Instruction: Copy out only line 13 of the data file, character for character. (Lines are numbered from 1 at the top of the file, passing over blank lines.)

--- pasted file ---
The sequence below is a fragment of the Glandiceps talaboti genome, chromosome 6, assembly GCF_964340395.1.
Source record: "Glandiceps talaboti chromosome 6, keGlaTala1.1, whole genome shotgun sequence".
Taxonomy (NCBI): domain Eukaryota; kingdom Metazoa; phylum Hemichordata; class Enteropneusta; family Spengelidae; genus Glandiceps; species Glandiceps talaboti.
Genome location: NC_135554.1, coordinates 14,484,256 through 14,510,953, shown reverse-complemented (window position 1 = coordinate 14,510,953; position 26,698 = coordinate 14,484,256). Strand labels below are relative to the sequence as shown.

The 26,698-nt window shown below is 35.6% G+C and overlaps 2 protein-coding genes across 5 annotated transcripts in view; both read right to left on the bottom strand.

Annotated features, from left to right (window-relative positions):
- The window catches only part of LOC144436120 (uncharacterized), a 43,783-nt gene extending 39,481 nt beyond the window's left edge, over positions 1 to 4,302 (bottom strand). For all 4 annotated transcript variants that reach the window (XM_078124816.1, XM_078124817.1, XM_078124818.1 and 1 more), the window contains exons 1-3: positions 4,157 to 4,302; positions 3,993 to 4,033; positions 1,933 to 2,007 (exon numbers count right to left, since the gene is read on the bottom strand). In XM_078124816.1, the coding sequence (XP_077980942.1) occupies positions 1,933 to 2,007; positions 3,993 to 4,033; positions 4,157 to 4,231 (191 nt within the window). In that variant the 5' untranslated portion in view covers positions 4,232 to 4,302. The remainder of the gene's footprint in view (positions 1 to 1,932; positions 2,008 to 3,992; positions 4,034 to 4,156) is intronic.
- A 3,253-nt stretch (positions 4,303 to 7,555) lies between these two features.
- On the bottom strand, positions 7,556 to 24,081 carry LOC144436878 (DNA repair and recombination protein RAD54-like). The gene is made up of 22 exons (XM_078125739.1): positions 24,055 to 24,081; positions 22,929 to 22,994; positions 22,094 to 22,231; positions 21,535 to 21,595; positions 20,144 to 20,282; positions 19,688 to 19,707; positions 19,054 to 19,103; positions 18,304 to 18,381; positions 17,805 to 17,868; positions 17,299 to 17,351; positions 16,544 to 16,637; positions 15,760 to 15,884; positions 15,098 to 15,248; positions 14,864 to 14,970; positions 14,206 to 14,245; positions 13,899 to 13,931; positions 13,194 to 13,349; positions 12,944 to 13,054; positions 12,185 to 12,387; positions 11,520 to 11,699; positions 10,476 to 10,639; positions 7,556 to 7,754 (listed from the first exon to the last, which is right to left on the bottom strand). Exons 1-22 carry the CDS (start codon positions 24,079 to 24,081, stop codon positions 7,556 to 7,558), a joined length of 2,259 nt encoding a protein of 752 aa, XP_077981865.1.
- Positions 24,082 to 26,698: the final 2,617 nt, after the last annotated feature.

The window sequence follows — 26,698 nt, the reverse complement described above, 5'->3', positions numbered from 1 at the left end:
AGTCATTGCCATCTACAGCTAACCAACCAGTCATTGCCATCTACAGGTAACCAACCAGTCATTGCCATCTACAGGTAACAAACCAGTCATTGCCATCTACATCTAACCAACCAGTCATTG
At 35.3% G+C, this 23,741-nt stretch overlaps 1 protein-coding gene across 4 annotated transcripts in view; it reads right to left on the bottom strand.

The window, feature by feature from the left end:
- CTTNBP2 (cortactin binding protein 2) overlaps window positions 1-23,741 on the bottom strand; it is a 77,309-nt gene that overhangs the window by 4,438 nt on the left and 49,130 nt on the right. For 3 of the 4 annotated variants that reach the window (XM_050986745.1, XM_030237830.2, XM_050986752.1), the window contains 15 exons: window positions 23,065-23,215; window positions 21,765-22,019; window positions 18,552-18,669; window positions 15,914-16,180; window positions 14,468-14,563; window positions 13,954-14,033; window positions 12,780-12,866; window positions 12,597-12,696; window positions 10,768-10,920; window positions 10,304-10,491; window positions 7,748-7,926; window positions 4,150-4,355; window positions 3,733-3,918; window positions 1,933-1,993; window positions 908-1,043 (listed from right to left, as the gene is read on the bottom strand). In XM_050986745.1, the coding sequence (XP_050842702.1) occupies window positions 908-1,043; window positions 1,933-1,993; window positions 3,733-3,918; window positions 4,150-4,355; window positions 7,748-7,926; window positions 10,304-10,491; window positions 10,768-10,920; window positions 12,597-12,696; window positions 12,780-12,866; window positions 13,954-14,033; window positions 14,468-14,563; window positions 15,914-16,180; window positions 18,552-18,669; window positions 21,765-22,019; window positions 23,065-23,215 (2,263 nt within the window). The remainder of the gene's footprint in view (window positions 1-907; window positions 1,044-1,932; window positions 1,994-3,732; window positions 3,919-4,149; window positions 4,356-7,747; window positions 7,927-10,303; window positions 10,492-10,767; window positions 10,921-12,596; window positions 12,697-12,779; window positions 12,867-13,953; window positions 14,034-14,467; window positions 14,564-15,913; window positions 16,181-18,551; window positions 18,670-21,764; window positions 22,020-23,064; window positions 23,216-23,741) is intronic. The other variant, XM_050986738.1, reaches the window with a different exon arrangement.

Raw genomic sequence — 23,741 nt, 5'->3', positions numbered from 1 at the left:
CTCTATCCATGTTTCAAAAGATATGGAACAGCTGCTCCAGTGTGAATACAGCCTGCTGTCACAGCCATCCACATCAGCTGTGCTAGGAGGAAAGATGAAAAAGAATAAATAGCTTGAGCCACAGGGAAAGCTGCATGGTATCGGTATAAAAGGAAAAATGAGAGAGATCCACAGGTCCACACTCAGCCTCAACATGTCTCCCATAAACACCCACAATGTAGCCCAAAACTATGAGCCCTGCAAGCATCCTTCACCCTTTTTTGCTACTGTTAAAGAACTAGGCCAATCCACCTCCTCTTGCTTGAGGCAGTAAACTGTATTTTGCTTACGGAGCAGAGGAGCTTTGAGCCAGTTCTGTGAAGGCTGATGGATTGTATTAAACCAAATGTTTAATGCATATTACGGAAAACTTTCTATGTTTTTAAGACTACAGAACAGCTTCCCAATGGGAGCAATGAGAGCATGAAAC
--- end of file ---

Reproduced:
At 35.3% G+C, this 23,741-nt stretch overlaps 1 protein-coding gene across 4 annotated transcripts in view; it reads right to left on the bottom strand.